posted on 05/03/2002 10:32:11 AM PDT
There are a lot of simple answers to a complicated problem posted here. I do not do a/c for a living but am certified to work on all types and have done several replacements and retrofits.
All the commonly sold retro kits are largely a waste of time unless you plan to dump the vehicle in a short time. Usually the performance is poor unless you live up north and the longevity of the system is poor too and that is the biggest problem.
To do it a conversion right involves a disassembly, flush and refill with the correct oil which does not have even a trace of moisture, replacing the receiver/accumulator prior to charging with r-134a and even replacing the existing condensor with a 30% larger one. Often times r-12 compressor cannot handle the increased pressures either.
If you have a leak, it is toast. Old systems get moisture which translates to acid which translates to holes, usually in the evaporator under the dash. The existing compressor may be ok or could be on the way too.
Keep adding r-12 or find a shop that can get and install one of the silane type leak sealers. The website that sells what you need is cryochem.com. There are other products that are similar and may cost less but I know this product works as I have have used it successfully. You have to be certified to buy it however. A shop could order it for you. The r-12 version could be up to about $150 now, not sure, the r-134 version under $75.
Telling someone to add 3 pounds of r-134a to a car for which you have no idea of the make/model is irresponsible. The system is either charged to exact weight which is posted on the car or slightly less if converting. In the conversion process the system is often charged by pressure at 2x ambient temperature plus 40 psi for r-12 or plus 60 pounds for r-134a. 48 oz of r-134a would probably blow the safety plug on the compressor assuming it had one.....or it would blow the compressor.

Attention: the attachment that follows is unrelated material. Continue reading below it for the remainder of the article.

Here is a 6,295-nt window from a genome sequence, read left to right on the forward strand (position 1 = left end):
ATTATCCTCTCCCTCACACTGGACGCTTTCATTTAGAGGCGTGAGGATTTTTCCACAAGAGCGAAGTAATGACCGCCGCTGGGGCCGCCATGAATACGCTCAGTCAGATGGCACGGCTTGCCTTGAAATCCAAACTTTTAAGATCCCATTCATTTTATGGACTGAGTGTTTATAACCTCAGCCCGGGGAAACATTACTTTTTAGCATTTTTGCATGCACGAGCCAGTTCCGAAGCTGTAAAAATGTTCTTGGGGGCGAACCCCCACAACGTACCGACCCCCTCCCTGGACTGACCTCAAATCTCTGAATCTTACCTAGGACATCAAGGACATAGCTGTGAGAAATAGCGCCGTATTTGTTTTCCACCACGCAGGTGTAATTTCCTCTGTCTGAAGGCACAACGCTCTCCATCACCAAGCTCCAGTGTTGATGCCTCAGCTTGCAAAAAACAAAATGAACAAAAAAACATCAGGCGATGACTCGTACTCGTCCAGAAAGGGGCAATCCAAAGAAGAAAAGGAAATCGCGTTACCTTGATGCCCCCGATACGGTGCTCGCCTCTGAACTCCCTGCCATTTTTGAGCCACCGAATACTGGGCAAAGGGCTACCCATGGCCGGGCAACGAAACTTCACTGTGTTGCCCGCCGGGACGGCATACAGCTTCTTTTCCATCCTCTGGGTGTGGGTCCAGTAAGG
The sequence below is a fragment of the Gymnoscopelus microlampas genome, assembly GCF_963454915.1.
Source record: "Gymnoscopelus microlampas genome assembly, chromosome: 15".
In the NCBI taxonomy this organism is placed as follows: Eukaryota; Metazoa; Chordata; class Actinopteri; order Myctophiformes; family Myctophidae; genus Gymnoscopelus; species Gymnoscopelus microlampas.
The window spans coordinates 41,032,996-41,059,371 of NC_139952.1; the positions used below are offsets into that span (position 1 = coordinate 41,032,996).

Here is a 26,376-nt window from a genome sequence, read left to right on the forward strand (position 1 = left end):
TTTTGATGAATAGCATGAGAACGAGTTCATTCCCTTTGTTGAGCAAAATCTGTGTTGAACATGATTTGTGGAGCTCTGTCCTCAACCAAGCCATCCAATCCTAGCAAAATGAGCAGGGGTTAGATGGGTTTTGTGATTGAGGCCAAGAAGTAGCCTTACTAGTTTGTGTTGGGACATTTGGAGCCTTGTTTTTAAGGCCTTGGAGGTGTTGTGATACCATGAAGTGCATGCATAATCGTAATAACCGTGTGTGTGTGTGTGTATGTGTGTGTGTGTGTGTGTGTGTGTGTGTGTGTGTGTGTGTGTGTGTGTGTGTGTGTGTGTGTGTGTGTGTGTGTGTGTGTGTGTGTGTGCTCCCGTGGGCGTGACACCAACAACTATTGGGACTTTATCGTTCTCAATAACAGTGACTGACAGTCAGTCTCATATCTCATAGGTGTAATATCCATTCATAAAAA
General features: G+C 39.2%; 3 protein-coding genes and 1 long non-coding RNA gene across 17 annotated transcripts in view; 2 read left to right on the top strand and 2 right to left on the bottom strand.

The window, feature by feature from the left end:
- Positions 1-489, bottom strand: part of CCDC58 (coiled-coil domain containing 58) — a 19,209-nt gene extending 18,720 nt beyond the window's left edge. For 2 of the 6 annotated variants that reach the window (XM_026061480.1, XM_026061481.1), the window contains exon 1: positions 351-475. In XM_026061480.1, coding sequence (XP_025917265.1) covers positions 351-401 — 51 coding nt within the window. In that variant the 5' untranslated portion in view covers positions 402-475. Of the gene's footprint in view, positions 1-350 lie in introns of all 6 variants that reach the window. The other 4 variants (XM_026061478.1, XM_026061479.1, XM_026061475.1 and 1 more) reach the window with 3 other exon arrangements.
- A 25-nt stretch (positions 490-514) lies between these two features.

Do like I did and become a certified automotive air conditioning technician. Then you can buy all you like of the smaller cans (12 oz.) and put them in yourself. I top off my vehicles every year with R-12 that I buy at the local autoparts store. You do have to show them your certification card. Last time I purchased some the cans were about $18.00 which is of course ridiculous but still much cheaper than working through a repair place where they mark it up even more plus push you to overhaul you entire system every time you get it serviced.
I got the certification 4-5 years ago via a website which combined the study materials and the exam. Cost was $15.00 or so and you could print out your card immediately after taking the online test. The whole process took about and hour.